The project located on a previously developedPreviously developed sites are those altered by paving, construction, and/or land use that would typically have required regulatory permitting to have been initiated (alterations may exist now or in the past). Previously developed land includes a platted lot on which a building was constructed if the lot is no more than 1 acre; previous development on lots larger than 1 acre is defined as the development footprint and land alterations associated with the footprint. Land that is not previously developed and altered landscapes resulting from current or historical clearing or filling, agricultural or forestry use, or preserved natural area use are considered undeveloped land. The date of previous development permit issuance constitutes the date of previous development, but permit issuance in itself does not constitute previous development." rural site is targeting to achieve credit SS5.1. Several stories of the project are located underground and they close over on top by a landscape of regional vegetation. Even if the roof is at ground level would this roof be considered a green roof? There are 5 other buildings rising above ground around these buildings below grade. If it is considered a green roof the project would not be able to obtain this credit. If this isn’t considered a green roof then would it be best to get confirmation in the form of a CIRCredit Interpretation Ruling. Used by design team members experiencing difficulties in the application of a LEED prerequisite or credit to a project. Typically, difficulties arise when specific issues are not directly addressed by LEED information/guide from GBCI? Thank you for sharing your ideas on this green roof question.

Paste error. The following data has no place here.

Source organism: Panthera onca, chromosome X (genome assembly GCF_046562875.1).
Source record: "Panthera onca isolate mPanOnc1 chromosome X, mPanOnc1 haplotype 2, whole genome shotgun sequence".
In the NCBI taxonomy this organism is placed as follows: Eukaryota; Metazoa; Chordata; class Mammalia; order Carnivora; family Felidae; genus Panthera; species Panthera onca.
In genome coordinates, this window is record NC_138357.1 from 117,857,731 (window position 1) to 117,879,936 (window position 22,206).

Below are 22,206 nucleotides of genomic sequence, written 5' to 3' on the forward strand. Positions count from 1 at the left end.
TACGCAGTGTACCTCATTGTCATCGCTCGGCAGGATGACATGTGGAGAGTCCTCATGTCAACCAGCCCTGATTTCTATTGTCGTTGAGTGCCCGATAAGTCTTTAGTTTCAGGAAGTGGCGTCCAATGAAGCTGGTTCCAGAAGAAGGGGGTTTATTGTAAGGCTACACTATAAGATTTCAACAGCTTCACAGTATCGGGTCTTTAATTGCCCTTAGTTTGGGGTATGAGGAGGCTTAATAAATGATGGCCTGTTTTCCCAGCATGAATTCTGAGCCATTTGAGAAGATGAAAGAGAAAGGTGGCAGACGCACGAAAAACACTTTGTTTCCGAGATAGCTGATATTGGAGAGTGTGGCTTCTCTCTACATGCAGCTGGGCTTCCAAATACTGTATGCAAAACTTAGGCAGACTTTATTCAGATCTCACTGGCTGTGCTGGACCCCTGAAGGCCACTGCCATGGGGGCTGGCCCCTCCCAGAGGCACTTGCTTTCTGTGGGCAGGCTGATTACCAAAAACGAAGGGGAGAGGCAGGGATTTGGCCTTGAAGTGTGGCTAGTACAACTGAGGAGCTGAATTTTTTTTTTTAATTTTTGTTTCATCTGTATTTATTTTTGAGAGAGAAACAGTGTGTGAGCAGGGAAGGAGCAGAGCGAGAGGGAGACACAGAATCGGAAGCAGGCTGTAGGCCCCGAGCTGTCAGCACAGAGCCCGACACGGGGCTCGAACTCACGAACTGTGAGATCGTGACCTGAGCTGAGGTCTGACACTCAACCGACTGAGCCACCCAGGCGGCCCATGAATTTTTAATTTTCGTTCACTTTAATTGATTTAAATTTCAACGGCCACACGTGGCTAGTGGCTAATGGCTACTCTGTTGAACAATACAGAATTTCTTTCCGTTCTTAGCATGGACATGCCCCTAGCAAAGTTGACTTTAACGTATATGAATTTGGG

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Tristan Roberts LEED AP BD+C, Editorial Director – LEEDuser, BuildingGreen, Inc. May 19 2011 LEEDuser Moderator